Then the LORD said to Cain, "Where is Abel, your brother?" And Cain said, "I do not know. Am I my brother's keeper?" Genesis 4:9
Several years ago, a good friend of mine published an article (Douglas R. Richmond, Law Firms as Their Brother’s Keepers, 96 Kentucky Law Journal 231, 2007-2008) that caused me to ask the question — if the rules of ethics and professionalism are so widely known and universally accepted, why do so many lawyers behave so badly? The article, exceeding 40 pages, single-spaced and heavily footnoted, provided several examples of then-current lawyer misconduct and fraud. During the four plus years following Mr. Richmond’s well-researched publication, lawyer misconduct has grown in frequency and severity. For example, several recent public filings report criminal insider trading allegations against lawyers from very well-known firms with wonderful reputations. Other reported cases involve belligerent and profane communications, taking advantage of “faceless” voicemail, email and social media outlets. Aiding and abetting client Ponzi schemes and fraudulent tax shelters are added to the list, and the discouraging litany marches on without any sign of letting up.
Since lawyers are often considered guardians of our system of justice, it is critically important to instill a strong and instinctive ethical compass, always set on true north, to govern daily conduct — in the routine business of life and practice and in extraordinary circumstances. How does one propose to make these fundamental precepts of ethical behavior and professionalism work in the marketplace?
Legal Ethics: A Traditional View
Traditionally, the subject of legal ethics is viewed as a code-based assortment of rules that govern a lawyer’s relationship with clients (current, former and prospective), opposing counsel, adverse parties, firms, supervisors, subordinates, and the profession as a whole. Rules, of course, are designed to protect and reinforce the mandates of competence, diligence, communication, confidentiality, civility, integrity, truthfulness. Equally, the codes provide a number of prohibitions: unconscionable billing practices and conflicts of interests — conflicts between one client and another; conflicts between the interests of a client and the lawyer’s own self-interest.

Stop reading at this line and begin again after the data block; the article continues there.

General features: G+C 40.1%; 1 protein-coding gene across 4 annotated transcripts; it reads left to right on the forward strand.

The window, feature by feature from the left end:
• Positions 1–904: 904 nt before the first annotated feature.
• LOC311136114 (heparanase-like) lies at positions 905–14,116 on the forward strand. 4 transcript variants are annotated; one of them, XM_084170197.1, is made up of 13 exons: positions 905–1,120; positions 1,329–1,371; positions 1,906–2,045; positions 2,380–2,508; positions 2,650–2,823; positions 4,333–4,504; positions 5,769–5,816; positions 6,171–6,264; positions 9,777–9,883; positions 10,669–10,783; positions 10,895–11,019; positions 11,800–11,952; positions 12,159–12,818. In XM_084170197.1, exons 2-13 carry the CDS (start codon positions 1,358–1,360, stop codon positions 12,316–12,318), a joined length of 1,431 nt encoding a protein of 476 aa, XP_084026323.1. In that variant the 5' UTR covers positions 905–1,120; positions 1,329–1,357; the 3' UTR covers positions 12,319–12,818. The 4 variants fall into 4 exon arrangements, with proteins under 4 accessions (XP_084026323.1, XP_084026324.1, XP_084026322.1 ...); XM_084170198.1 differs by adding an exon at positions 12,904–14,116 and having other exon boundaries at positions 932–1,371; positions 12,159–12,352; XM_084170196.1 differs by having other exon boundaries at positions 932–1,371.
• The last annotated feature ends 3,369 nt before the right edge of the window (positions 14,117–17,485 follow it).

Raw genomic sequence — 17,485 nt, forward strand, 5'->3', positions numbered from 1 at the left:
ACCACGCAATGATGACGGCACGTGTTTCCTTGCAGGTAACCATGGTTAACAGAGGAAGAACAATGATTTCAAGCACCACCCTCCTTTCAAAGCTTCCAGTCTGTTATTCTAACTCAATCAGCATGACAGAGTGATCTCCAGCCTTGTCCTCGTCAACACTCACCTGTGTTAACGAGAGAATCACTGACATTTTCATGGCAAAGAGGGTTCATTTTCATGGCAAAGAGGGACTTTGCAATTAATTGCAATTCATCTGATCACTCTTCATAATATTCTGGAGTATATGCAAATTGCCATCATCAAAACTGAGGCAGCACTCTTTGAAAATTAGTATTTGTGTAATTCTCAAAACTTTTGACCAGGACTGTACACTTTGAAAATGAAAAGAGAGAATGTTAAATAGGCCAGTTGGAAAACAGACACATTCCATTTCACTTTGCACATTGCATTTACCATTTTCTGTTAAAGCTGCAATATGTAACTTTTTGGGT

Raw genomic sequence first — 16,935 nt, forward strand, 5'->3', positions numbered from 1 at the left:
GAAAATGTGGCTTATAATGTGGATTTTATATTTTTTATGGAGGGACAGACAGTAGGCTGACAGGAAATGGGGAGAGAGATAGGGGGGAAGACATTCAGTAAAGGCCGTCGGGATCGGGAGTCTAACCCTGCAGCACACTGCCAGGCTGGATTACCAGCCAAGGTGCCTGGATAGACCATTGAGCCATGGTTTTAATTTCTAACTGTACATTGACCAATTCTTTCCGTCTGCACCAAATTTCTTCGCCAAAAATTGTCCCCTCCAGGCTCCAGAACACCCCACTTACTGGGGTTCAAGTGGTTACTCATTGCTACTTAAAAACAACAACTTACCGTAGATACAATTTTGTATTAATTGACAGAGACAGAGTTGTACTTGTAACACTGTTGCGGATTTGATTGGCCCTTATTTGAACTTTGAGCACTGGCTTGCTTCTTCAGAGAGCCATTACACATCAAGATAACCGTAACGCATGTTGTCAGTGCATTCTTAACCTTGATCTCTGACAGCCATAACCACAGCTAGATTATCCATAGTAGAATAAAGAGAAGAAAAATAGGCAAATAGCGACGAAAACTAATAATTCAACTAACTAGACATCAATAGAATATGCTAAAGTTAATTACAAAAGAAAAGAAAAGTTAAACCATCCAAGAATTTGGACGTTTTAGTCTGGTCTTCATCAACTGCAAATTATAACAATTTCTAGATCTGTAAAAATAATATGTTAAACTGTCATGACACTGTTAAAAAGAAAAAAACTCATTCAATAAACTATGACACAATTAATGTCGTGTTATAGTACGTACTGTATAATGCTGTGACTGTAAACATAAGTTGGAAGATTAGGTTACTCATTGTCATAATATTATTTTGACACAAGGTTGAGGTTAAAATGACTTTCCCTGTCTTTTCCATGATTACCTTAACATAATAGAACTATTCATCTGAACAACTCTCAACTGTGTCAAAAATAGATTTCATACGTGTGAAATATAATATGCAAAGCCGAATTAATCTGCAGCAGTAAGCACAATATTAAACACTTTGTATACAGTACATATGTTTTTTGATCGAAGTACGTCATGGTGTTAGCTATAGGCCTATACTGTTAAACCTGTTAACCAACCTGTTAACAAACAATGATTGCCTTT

The “metes and bounds” of legal ethics are identified by sources such as the codes of professional responsibility applicable (and sometime vastly different) in each of our 50 states and the District of Columbia; the American Bar Association’s Model Code of Professional Responsibility; ethics opinions from various local and state bar associations, stare decisis developed in American jurisprudence (court decisions such as those relating to disqualification of counsel, liability for professional negligence and misconduct, and enforceability of arbitration clauses in fee agreement, fee-sharing and unfair billing practices), and the multi-volume Restatement 3d “Law Governing Lawyers.” A legal ethics library requires several bookshelves to house the authorities, and the authorities are not static — there are new developments, new opinions, publications, blogs and webcasts all designed to communicate, teach and train lawyers on the subject of legal ethics.
The vastness of legal ethics seems much like Jewish Law’s 613 mitzvot or commandments, compiled in the Third Century from the Mishneh Torah. Just as The Jewish Law reveals the deficiencies in our lives, and our need for a redeemer (Rom: 3,20; Gal. 3:13 ), does this vast body of legal ethics simply provide the plum line to expose deficiencies? Is there another view of legal ethics to define, encourage, and reinforce, proper conduct?
Legal Ethics: A Non-Traditional View
The Four Corner Rule
In contract law, the “four corner rule” expresses the concept that the written document is complete, clear and unambiguous. If the agreement is expressed within the “four corners,” there is no ambiguity and no extraneous evidence is relevant to the meaning. Similarly, a practical and effective view of legal ethics, beyond the codes, opinions, and rulings, can be expressed as having four corners, four fundamental and indispensable elements. If one element fails, bad choices inevitably follow — regardless of one's knowledge of the Rules. First, robust accountability; second, courageous character; third, uncompromised teamwork; fourth, selfless perspective. Once these precepts become a lifestyle, one can count on reliable instincts and an ethical compass always is trained North.